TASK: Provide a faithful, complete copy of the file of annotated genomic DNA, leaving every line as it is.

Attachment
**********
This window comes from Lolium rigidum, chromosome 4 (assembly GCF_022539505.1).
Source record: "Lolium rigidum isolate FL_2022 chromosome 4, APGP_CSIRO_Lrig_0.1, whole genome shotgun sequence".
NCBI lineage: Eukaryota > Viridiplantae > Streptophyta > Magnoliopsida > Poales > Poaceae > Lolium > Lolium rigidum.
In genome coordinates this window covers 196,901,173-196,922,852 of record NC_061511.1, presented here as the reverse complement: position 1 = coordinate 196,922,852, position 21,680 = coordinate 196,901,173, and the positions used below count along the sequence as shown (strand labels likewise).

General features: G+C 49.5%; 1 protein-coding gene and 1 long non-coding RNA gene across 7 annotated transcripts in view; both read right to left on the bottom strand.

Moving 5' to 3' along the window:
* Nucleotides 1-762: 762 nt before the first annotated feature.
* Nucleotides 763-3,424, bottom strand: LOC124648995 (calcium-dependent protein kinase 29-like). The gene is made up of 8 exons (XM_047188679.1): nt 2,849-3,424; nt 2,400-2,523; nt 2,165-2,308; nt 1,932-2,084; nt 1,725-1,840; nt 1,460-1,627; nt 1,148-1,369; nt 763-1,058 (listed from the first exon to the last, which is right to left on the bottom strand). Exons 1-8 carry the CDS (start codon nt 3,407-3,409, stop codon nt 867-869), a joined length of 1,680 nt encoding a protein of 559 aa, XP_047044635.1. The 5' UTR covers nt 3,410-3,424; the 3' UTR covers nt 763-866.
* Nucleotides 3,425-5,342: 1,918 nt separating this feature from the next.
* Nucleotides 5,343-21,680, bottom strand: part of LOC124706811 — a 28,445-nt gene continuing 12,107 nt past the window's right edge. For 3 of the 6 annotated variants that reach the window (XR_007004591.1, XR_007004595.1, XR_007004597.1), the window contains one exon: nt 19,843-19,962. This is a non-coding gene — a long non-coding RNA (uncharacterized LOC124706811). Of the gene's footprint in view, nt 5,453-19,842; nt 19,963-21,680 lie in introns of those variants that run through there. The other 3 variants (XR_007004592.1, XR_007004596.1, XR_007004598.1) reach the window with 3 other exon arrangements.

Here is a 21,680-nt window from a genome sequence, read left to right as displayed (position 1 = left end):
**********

This window comes from Lolium rigidum, chromosome 4 (assembly GCF_022539505.1).
Source record: "Lolium rigidum isolate FL_2022 chromosome 4, APGP_CSIRO_Lrig_0.1, whole genome shotgun sequence".
NCBI lineage: Eukaryota > Viridiplantae > Streptophyta > Magnoliopsida > Poales > Poaceae > Lolium > Lolium rigidum.
In genome coordinates this window covers 196,901,173-196,922,852 of record NC_061511.1, presented here as the reverse complement: position 1 = coordinate 196,922,852, position 21,680 = coordinate 196,901,173, and the positions used below count along the sequence as shown (strand labels likewise).

General features: G+C 49.5%; 1 protein-coding gene and 1 long non-coding RNA gene across 7 annotated transcripts in view; both read right to left on the bottom strand.

Moving 5' to 3' along the window:
* Nucleotides 1-762: 762 nt before the first annotated feature.
* Nucleotides 763-3,424, bottom strand: LOC124648995 (calcium-dependent protein kinase 29-like). The gene is made up of 8 exons (XM_047188679.1): nt 2,849-3,424; nt 2,400-2,523; nt 2,165-2,308; nt 1,932-2,084; nt 1,725-1,840; nt 1,460-1,627; nt 1,148-1,369; nt 763-1,058 (listed from the first exon to the last, which is right to left on the bottom strand). Exons 1-8 carry the CDS (start codon nt 3,407-3,409, stop codon nt 867-869), a joined length of 1,680 nt encoding a protein of 559 aa, XP_047044635.1. The 5' UTR covers nt 3,410-3,424; the 3' UTR covers nt 763-866.
* Nucleotides 3,425-5,342: 1,918 nt separating this feature from the next.
* Nucleotides 5,343-21,680, bottom strand: part of LOC124706811 — a 28,445-nt gene continuing 12,107 nt past the window's right edge. For 3 of the 6 annotated variants that reach the window (XR_007004591.1, XR_007004595.1, XR_007004597.1), the window contains one exon: nt 19,843-19,962. This is a non-coding gene — a long non-coding RNA (uncharacterized LOC124706811). Of the gene's footprint in view, nt 5,453-19,842; nt 19,963-21,680 lie in introns of those variants that run through there. The other 3 variants (XR_007004592.1, XR_007004596.1, XR_007004598.1) reach the window with 3 other exon arrangements.

Here is a 21,680-nt window from a genome sequence, read left to right as displayed (position 1 = left end):